Or how about James A. Gordon? He’s the founder of The Edgewater Funds, a private equity firm whose investments include Unitech Aerospace, which makes military airplanes lighter so they can carry more bombs, or as the company puts it, increases “payload capacity.” Here are a few other distinguished Whitney trustees:
- Kenneth C. Griffin, founder of hedge fund Citadel, which recently increased its stake in Astronics, a company that makes sure the military’s airplanes, vehicles, and weapons systems are up to snuff.
- Paul S. Levy, founder of private equity firm JLL Partners, which invests in defense contractors Aviation Technical Services, which does for the military what the name suggests, and Point Blank Enterprises, Inc., which makes body armor and bunkers and covert “surveillance for truth” systems you operate out of a car.
- Pamella G. DeVos, sister-in-law of Trump-appointed secretary of education Betsy DeVos. The DeVos family wealth derives from Amway, but they have ties to military ventures, as well: Betsy DeVos is the sister of Erik Prince, founder of private security firm Blackwater, whose mercenaries massacred fourteen unarmed Iraqis in 2007 when they fired machine guns and launched grenades into Baghdad’s Nisour Square.
- Julie Ostrover, wife of Douglas Irving Ostrover, founder of the private equity firm Owl Rock, which invests in AC&A Enterprises Holdings, maker of military equipment, and Perspecta, provider of tech support to the U.S. armed forces.
- Thomas E. Tuft. He’s a chairman at Lazard, an international financial firm that invests in Arotech Corporation, BWX Technologies, Boeing, CPI AeroStructures, AeroVironment, and Aerojet Rocketdyne—makers of military equipment, missiles, drones, and nuclear reactor parts.
These trustees might call themselves “defense investors.” Another term is “war profiteers.” They compose just one demographic on the Whitney’s board. I could list the ones made rich from oil, like Susan K. Hess, the wife of John B. Hess, CEO of the Hess Corporation, which is involved in fracking in North Dakota and Ohio. I could list the trustees made rich by New York’s rotten real estate industry, like Anne-Cecilie Engell Speyer, wife of Tishman Speyer CEO Rob Speyer, who in 2006 bought New York’s 110-building Stuyvesant Town–Peter Cooper Village for $5.4 billion, tried to get people to leave so he could jack up the rent, then in 2010 defaulted on a three-billion-dollar mortgage on the project.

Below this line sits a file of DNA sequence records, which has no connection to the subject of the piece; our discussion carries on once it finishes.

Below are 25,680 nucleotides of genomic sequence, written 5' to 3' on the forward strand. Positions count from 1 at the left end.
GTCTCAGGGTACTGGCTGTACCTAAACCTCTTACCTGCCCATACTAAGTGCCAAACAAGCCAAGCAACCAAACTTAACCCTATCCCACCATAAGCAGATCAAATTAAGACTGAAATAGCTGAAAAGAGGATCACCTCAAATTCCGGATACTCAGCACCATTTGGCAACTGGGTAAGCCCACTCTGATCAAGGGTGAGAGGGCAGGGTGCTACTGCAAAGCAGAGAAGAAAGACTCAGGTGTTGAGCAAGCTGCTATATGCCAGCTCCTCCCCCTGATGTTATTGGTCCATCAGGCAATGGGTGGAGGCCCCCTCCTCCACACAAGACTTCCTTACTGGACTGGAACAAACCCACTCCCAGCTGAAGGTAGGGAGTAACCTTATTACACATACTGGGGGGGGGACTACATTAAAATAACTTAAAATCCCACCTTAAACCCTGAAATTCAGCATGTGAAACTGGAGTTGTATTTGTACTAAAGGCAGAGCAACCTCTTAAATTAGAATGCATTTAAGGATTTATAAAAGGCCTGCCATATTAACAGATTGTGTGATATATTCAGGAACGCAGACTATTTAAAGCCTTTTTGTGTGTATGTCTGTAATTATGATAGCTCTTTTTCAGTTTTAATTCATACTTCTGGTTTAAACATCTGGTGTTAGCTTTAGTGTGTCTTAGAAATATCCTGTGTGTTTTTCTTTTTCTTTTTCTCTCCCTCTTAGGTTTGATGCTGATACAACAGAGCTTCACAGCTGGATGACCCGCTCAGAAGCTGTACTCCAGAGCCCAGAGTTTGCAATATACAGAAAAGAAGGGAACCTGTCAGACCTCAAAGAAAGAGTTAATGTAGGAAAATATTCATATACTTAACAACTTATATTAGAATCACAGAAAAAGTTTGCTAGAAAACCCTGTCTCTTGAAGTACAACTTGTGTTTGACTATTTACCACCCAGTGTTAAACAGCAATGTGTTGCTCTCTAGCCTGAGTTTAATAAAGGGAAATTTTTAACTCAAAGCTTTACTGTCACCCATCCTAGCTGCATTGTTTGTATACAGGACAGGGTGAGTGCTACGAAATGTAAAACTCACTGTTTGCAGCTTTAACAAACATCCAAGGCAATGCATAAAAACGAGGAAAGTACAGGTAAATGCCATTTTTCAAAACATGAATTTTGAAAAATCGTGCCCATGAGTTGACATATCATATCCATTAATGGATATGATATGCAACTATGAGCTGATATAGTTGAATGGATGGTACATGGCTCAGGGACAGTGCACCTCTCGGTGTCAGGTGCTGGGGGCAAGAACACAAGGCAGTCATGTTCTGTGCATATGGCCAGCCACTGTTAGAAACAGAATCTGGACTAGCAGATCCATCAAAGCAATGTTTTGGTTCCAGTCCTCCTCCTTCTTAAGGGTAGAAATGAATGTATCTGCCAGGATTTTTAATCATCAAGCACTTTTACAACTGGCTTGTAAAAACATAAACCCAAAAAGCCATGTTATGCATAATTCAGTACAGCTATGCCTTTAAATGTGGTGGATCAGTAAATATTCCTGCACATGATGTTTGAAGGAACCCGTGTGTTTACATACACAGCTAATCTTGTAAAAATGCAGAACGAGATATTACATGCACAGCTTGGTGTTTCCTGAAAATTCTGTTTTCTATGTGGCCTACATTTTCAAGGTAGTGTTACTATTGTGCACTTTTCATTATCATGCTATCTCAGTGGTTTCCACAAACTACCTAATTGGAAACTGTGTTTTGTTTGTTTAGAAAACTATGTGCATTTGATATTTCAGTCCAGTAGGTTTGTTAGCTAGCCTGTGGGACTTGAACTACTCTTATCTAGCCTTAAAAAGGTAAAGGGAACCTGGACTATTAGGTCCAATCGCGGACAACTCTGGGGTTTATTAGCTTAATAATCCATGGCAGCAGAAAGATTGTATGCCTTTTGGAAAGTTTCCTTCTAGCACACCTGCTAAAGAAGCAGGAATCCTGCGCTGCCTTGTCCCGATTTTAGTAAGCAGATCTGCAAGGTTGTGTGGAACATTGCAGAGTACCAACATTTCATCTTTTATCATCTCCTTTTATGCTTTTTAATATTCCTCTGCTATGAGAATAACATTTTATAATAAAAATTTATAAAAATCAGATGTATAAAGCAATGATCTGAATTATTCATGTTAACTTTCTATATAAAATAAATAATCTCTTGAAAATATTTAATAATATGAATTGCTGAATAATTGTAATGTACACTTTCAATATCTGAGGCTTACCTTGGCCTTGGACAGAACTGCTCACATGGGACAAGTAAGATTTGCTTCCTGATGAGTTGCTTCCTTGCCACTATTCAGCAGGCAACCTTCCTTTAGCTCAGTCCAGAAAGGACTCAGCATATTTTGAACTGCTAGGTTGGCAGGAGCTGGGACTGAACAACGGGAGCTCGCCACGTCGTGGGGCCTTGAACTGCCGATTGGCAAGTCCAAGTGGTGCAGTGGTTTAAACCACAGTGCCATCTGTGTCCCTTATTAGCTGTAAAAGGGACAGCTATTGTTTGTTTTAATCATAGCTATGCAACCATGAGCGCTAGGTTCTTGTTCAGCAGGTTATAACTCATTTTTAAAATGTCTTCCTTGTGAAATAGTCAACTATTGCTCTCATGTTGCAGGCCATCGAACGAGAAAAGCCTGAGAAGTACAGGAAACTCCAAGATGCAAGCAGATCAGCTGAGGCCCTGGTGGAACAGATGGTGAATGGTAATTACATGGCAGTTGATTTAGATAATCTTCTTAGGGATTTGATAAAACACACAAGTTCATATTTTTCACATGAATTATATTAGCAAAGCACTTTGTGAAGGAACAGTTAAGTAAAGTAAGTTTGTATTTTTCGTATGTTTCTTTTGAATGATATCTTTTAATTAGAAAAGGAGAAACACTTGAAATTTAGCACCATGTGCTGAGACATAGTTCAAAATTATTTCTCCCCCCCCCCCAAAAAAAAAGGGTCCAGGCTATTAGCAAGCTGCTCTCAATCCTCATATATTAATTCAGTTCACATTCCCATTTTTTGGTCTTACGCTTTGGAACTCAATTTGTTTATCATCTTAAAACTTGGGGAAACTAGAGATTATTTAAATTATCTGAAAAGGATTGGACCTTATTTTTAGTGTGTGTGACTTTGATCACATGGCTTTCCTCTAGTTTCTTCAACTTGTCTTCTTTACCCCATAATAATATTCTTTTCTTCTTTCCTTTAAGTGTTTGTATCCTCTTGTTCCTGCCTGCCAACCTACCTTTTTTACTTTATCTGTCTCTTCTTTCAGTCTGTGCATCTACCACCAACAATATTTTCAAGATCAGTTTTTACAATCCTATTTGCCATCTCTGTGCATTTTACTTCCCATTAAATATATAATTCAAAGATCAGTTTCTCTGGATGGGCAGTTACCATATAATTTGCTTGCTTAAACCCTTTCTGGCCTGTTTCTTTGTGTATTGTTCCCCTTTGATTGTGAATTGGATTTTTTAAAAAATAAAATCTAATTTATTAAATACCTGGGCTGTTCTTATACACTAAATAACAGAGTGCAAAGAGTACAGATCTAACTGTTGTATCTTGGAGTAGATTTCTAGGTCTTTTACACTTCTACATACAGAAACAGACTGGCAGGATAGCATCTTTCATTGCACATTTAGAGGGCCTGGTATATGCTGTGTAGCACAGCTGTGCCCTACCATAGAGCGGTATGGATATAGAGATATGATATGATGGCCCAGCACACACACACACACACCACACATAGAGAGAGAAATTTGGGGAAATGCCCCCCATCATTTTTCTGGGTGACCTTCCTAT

These are the ultra-wealthy and ultra-connected people who make it onto museum boards because they are the biggest donors. Uptown at the Met, you’ll see Henry Kissinger and David Koch listed as trustees emeriti. On the Guggenheim Museum’s board, you’ll find vice president Linda Macklowe, estranged wife of real estate tycoon Harry Macklowe, who once demolished housing in Times Square for people on welfare, in the dead of night and without a permit, then in its place raised a luxury hotel he named after himself.
The trustees might call themselves “defense investors.” Another term is “war profiteers.”
None of this information is secret. But neither museums nor their trustees spell it out, so it’s hidden just enough that our collective delusions about museums can persist. The cover is only blown in extreme cases—tear-gassed kids—and it throws into the ugliest light one of the few public places of respite from our punishing society. It’s a particularly stark reminder that no organization is purely good when money is the major organizing principle. The art and search for meaning that constitute the best expression of humanity will always be diluted here. In this case it’s cut by the worst expression of humanity, war.